TANG: Of course. So it is a blow to the unions because the logic that the tribunal uses in this opinion applies to all unions. This doesn’t just apply to strawberry growers who don’t want unions on their property. It applies to Amazon warehouses. This applies to the automaker Ford and, you know, tens of thousands of other companies with millions of employees in America.

CORNISH: So even though it’s this little California regulation, you’re saying it looks like it could apply to other places.

TANG: Yes. The same rule as California, allowing union organizers on farm property in California, federal law, the National Labor Relations Act, requires employers to let their pro-union workers, their pro-union employees, stay on property before work, after work, at lunch time to discuss, organize their colleagues, talk about the union, right? Employers have always wanted to exclude – to stop this activity, to oppose this union activity. And now they have a tool. They can say it’s a catch. The government has to pay me before I can, you know, let these pro-union workers come into the property before or after work. Yes, so there are a lot of other unions that are potentially in trouble. Their organizational activity could be much more difficult after this decision.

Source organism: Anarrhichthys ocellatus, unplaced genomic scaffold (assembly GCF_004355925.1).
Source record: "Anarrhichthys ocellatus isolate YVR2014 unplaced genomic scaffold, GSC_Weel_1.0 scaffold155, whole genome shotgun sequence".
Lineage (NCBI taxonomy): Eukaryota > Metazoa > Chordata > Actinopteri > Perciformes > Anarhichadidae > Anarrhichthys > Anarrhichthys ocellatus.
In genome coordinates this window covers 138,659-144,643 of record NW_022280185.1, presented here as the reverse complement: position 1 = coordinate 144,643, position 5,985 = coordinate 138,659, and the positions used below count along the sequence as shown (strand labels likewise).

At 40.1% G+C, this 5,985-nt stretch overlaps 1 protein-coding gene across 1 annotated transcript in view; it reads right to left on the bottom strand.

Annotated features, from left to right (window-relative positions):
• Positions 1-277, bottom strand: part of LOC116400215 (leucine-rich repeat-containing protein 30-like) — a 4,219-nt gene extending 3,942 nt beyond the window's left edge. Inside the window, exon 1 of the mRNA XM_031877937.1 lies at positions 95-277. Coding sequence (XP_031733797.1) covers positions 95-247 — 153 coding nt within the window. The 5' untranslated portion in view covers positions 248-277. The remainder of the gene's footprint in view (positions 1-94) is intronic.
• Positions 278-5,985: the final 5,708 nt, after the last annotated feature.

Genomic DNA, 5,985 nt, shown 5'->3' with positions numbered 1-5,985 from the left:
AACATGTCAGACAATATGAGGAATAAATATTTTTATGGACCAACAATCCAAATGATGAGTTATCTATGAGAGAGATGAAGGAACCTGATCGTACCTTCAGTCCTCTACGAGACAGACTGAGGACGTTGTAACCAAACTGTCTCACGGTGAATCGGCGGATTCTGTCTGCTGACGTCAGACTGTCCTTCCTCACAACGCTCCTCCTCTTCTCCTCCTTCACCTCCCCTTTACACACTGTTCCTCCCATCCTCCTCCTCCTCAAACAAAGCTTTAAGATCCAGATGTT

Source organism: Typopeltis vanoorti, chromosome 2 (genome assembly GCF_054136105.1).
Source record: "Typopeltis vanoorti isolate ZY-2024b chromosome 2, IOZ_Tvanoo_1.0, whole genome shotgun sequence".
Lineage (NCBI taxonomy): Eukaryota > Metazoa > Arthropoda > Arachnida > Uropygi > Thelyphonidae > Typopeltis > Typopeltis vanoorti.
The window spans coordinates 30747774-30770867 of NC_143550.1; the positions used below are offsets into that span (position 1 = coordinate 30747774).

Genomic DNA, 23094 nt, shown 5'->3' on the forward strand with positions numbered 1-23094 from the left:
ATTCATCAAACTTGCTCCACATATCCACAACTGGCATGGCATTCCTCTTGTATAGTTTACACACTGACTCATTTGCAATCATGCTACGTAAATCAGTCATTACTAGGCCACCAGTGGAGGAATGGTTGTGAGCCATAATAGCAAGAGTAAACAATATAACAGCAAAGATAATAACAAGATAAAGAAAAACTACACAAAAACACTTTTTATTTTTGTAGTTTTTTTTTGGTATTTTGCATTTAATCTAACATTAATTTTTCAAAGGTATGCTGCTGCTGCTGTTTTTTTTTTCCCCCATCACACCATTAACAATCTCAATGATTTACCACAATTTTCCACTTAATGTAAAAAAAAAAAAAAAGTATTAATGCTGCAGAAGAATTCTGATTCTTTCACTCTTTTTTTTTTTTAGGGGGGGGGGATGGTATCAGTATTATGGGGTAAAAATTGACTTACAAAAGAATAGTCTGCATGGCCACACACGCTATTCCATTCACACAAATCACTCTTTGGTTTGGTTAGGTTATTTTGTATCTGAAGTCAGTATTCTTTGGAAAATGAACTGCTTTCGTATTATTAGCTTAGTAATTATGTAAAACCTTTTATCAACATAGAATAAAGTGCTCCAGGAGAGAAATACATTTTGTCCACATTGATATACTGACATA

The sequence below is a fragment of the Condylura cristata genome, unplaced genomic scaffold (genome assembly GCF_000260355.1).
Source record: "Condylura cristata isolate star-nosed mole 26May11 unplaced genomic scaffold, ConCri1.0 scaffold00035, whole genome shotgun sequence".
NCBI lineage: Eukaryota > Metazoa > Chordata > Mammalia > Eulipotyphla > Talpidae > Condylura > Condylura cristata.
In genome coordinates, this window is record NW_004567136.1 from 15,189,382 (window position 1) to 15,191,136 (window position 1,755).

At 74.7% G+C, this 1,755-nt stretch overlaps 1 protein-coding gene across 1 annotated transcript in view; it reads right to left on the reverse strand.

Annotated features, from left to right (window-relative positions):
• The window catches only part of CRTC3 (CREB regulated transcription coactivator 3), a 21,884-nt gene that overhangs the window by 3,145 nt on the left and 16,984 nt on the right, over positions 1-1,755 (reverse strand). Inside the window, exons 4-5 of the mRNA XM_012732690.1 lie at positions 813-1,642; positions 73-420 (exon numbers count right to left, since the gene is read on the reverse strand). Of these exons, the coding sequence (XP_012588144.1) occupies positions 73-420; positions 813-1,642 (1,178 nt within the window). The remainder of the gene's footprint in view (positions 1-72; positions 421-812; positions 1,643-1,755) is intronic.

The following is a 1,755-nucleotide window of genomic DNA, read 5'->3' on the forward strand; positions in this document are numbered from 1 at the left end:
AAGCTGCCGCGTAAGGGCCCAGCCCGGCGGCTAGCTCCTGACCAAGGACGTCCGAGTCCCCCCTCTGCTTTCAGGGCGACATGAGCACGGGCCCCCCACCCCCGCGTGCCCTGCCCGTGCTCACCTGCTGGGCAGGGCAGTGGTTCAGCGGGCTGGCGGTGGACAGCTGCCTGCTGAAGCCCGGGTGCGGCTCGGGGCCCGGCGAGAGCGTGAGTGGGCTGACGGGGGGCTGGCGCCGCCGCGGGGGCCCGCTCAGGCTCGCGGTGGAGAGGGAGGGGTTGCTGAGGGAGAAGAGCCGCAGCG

CORNISH: Something that has come out in the arguments in this case is the idea of ​​some kind of unwanted person, right? Why is this important? Why should people pay more attention to it?

TANG: That’s a wonderful question. So union organizers are just a tiny bunch of unwanted people that landowners may want to get off their land. Store – racially discriminatory storefront owners – right? – have long wanted to exclude people of color from their land. We know of stores that might want to exclude LGBTQ people from their storefronts.

CORNISH: But it’s a narrow decision. I mean, why do you think this definition won’t stay narrow?